China Supports Early Entry into Force of CTBT, FM says

Nuclear Test Ban Treaty: Nigerian Ambassador Charges Signatories

Final Declaration and Measures to Promote the Entry into Force of the Comprehensive Nuclear-Test-Ban Treaty

Leaders Remark on Need for Entry Into Force of CTBT During General Assembly Meeting

(United Nations General Assembly)

On the eve of the CTBT Conference, leaders expressed their support for the entry into force of the CTBT during the United Nations General Assembly meeting. "We will move forward with ratification of the Test Ban Treaty, and work with others to bring the Treaty into force so that nuclear testing is permanently prohibited," U.S. President Barack Obama promised during his first ever official visit to the United Nations.

Read the following articles for more information on what was said about the CTBT during the General Assembly.

Remarks by Secretary-General Ban Ki-Moon at the General Assembly

Remarks by U.S. President Barack Obama at United Nations General Assembly

Obama pushes agenda to end nuclear weapons

Medvedev to UN: “Agenda has been prompted by life”

Historic Security Council Meeting on Nuclear Non-Proliferation and Disarmament Strengthens CTBT

(United Nations Security Council)

Heads of State gathered for an historic Security Council Summit on Nuclear Non-proliferation and Disarmament, chaired by U.S. President Barack Obama. The meeting took place concurrently with the Article XIV Conference, complementing the promotion of the early entry into force of the CTBT. As part of the Security Council Resolution adopted unanimously at the summit, the council called upon all States "to refrain from conducting a nuclear test explosion and to sign and ratify the Comprehensive Nuclear Test Ban Treaty (CTBT), thereby bringing the treaty into force at an early date".

The following article contains the text of the UN Security Council Resolution 1887 and summaries of all statements made by Heads of State during the summit meeting.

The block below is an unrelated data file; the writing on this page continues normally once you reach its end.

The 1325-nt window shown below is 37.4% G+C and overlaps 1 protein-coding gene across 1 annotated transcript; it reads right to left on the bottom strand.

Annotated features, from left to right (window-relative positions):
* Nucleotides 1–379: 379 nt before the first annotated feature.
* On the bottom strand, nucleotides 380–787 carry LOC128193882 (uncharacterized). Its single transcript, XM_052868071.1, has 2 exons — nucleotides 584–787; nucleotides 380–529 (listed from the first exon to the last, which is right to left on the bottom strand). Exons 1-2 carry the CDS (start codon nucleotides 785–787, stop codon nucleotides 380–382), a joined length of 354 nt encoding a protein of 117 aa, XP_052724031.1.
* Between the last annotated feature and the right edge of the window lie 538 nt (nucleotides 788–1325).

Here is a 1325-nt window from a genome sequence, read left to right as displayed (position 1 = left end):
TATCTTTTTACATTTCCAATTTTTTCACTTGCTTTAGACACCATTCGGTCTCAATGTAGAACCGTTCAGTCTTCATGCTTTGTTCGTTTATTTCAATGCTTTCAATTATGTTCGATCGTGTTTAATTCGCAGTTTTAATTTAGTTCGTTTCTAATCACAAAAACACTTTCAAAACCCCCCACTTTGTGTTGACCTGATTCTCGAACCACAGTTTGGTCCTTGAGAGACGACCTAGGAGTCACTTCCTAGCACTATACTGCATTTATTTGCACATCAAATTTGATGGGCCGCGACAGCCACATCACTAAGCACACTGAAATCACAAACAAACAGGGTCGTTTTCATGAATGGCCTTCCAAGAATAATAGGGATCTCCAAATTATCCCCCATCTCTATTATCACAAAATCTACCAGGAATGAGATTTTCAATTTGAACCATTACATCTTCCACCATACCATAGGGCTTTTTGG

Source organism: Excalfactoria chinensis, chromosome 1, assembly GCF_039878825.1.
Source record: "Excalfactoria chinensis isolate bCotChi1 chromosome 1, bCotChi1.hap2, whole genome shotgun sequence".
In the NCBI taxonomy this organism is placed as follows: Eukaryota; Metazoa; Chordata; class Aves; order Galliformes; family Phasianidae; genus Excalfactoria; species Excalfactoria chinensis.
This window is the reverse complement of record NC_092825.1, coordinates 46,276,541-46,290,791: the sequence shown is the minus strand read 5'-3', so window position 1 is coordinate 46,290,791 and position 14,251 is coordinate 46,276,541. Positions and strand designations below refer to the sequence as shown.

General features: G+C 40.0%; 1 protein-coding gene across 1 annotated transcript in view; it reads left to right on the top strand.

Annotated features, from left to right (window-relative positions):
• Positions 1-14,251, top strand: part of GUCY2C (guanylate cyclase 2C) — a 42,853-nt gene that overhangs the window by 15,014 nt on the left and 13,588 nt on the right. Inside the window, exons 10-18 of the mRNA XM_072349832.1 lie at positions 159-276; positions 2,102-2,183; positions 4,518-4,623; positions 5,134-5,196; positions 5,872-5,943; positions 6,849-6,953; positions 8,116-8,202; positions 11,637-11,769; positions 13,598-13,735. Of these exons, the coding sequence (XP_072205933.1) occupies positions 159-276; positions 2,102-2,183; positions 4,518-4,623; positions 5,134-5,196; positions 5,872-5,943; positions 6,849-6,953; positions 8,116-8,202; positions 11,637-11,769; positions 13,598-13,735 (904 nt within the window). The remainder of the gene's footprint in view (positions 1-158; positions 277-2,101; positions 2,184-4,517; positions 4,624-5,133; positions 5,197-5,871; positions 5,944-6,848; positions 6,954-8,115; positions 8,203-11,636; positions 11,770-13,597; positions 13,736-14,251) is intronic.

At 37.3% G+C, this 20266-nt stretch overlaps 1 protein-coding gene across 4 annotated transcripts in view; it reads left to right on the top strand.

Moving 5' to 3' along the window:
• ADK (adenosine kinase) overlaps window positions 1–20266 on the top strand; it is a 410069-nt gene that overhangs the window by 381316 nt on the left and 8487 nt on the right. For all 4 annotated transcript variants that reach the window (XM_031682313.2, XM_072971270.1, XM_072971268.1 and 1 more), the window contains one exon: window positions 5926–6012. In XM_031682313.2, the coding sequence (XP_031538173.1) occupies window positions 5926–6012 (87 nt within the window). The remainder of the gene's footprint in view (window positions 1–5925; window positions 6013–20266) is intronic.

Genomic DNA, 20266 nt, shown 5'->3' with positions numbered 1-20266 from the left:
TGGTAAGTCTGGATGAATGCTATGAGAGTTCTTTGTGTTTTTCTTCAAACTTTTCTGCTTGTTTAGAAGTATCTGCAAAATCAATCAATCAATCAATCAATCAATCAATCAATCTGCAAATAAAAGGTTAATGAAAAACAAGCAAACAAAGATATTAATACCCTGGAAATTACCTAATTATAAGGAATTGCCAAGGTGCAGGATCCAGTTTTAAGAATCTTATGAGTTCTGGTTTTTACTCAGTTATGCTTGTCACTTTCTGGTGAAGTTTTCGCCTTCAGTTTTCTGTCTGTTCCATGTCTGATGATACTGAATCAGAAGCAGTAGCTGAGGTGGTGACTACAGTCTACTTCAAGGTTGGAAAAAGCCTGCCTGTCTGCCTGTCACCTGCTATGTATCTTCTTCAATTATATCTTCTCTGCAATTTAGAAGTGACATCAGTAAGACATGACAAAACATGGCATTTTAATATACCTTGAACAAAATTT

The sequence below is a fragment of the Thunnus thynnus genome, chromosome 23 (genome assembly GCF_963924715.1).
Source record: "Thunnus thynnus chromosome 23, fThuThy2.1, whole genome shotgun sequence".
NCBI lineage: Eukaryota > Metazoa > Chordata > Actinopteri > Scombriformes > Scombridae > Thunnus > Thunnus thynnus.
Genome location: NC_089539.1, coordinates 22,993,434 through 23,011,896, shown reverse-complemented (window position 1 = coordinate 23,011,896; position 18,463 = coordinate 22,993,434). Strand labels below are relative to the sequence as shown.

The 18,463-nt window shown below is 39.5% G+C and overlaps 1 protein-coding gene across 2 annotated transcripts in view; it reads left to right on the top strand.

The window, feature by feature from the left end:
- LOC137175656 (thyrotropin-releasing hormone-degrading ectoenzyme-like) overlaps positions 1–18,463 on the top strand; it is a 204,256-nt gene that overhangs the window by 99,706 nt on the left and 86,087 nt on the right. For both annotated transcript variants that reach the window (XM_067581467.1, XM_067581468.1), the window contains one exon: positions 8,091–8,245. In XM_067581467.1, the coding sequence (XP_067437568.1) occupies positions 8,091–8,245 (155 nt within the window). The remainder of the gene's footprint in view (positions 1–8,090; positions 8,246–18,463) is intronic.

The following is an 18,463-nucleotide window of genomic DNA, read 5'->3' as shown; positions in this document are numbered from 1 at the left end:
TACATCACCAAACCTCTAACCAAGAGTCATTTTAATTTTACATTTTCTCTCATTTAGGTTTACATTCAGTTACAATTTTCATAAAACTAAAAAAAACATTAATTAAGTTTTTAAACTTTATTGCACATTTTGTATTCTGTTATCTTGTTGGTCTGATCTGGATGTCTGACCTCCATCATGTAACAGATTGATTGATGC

Historic Summit of Security Council Pledges Support for CTBT Ratification

Read the following articles for more information on the UN Security Council meeting.

UN backs Obama on nuclear controls

UN to Give Big Boost to nuclear Free World

Security Council Approves Arms Control Measure

UN Council Endorses Nuclear Curbs

Barack "No Bomb" Obama Pushes for World Without Nukes

Barack Obama's remarks on nuclear non-proliferation and disarmament

At U.N., Obama to Push for New Nuclear Weapons Treaty

Security Council Adopts Nuclear Arms Measure

US: Security Council should tackle nuclear threats

Nuclear Testing on Korean Peninsula in May Demonstrated Success of Test-Ban Treaty’s Monitoring System

(United Nations)

The new political prominence of the CTBT has caused fresh looks at the decection capabilities of its unique verification regime. The U.S. National Academy of Sciences was commissioned to undertake a study to provide vital information on the technical capabilities to detect nuclear explosions to U.S. policy makers. Meanwhile, participants at the CTBT Conference at the United Nations in New York praised the performance of the CTBTO's global verification regime following the nuclear test in May conducted by the Democratic People's Republic of Korea.  Verification would is "giving teeth" to disarmament and non-proliferation agreements such as the CTBT.

Read the following articles for more information on what was said about the verification capabilities of the CTBTO leading up to the conference.

Nuclear testing on Korean Peninsula in May demonstrated success of Test-Ban Treaty's Monitoring System

US Rejoins Nuke-Test Treaty Session 10 Years Later

Global Network Detects Sign of Atomic Bomb Testing

Nuclear test ban back on the table